The Gridfollower is a vehicle that can navigate to a defined point on a grid.

Description

As you can see, most modern logistics centers use autonomous vans to transport goods. In this project we built our own autonomous transporter. The idea was to build and program a vehicle which can navigate to a specific coordinate on a grid.

Technology

Arduino, L298N, TCRT5000


Partners

Benedict Dorndorf

Construction

This Project was About to built and develop a vehicle which can navigate to a specific coordinate on a 6x6 grid.

Video

Sensors

Process

1

At the beginning of the project, we tried to run the two motors of the Gridfollower. The hardest part here was to make them run synchronous because they weren't the best quality and did spin at different speeds even though we put the same amount of voltage on them. We solved this problem by creating an algorithm called PID.

Tha algorithm looks like this:

2

The second task was to make the vehicle follow a line. To solve this task we soldered Five reflective sensors on a circuit board and connected them to the Arduino board. With the reflective sensors, we can check if the vehicle still is on the line or if it has to drive a curve.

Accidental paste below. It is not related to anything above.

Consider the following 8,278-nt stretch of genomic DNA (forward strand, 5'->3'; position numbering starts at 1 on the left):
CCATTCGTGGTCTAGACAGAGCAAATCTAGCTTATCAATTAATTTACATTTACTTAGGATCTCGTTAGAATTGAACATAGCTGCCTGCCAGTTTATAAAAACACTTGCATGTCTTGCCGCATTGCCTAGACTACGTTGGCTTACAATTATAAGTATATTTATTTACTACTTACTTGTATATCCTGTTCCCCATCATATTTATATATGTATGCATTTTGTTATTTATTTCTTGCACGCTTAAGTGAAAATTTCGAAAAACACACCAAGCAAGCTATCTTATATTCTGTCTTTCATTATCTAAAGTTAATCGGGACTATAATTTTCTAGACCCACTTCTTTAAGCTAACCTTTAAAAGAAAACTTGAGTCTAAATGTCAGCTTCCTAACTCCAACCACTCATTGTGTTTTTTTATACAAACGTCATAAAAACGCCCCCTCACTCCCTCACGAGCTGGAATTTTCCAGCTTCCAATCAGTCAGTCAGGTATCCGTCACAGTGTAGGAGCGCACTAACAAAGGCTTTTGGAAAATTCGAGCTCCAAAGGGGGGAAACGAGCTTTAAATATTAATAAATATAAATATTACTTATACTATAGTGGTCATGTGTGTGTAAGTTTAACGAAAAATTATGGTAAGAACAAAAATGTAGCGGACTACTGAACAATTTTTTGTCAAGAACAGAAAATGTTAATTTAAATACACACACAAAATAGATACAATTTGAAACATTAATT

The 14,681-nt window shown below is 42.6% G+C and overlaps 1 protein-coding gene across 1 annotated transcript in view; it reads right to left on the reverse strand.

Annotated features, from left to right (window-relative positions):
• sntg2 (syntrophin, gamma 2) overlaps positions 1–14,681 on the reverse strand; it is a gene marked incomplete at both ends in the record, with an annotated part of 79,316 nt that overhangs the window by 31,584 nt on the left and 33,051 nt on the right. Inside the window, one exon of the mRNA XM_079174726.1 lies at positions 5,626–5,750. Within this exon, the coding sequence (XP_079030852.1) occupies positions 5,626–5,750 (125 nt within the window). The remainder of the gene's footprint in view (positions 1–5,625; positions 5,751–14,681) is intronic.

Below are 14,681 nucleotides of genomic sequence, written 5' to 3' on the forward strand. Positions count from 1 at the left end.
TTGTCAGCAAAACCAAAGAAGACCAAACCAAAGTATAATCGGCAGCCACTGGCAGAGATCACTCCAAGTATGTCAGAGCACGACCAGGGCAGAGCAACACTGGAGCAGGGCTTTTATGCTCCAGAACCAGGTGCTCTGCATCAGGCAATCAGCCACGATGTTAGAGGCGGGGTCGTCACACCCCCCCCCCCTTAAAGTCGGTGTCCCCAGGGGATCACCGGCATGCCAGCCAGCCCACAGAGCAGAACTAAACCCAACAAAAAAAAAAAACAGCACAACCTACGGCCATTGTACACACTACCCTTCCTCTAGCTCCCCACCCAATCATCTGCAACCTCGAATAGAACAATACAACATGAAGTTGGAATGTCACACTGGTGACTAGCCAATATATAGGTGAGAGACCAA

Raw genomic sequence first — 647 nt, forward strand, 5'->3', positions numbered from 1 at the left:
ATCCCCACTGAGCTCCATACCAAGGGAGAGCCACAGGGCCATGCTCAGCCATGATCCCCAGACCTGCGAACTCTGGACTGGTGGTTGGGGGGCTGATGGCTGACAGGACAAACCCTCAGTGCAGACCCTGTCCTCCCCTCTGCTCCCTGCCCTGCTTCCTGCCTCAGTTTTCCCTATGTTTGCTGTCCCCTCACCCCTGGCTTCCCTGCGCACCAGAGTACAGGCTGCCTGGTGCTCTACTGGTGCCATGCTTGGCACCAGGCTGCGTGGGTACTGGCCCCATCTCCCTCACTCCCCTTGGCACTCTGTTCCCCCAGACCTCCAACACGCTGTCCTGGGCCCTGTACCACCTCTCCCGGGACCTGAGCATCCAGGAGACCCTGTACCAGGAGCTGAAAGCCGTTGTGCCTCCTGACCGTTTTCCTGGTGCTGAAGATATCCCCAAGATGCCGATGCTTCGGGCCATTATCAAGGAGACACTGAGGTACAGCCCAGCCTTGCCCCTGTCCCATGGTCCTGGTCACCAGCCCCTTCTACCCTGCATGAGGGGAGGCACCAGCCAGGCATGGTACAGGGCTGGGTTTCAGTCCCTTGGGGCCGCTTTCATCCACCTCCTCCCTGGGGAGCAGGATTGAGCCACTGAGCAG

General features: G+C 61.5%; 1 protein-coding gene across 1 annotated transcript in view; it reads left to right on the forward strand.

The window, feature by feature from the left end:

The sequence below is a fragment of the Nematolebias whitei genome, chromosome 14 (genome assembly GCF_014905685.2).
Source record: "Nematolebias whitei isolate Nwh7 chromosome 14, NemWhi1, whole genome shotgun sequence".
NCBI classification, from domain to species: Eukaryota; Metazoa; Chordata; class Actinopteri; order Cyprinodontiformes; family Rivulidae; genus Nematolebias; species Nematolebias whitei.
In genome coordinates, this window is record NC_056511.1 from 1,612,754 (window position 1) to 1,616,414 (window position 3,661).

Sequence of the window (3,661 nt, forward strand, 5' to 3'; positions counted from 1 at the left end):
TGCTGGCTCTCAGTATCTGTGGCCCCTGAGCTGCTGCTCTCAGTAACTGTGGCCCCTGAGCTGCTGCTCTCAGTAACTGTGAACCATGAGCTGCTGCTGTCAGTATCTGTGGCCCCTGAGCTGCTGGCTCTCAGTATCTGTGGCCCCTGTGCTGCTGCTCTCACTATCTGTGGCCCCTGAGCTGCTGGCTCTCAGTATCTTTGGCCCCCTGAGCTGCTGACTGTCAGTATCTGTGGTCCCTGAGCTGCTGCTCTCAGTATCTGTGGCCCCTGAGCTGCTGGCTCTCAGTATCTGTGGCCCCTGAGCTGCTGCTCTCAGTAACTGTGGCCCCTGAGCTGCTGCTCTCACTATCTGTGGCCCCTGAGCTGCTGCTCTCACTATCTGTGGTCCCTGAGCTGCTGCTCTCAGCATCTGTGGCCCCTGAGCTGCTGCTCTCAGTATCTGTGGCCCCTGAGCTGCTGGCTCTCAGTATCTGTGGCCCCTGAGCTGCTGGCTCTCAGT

To visualize wich reflective sensor is currently on the line we added an LED strip. When one of the five reflective sensors is over the black line the LED on the fitting position lights up. We also have added rubber bands to avoid slipping.

3

After the vehicle can follow a line now we tried to figure out how we can make it navigate on a grid. The vehicle always starts from the left bottom position so we defined two variables in which we put the amount of "steps" it should go in X and Y direction. The gridfollower does a "step" when all five reflective sensors cross a line.

When the vehicle finished his steps in Y direction it does a 90 degrees turn to the right and does his amount of steps in X direction. The 90 degrees turn finishes when the reflective sensor in the middle of the vehicle is over a line again.

To clarify this process I visualized it in an animation: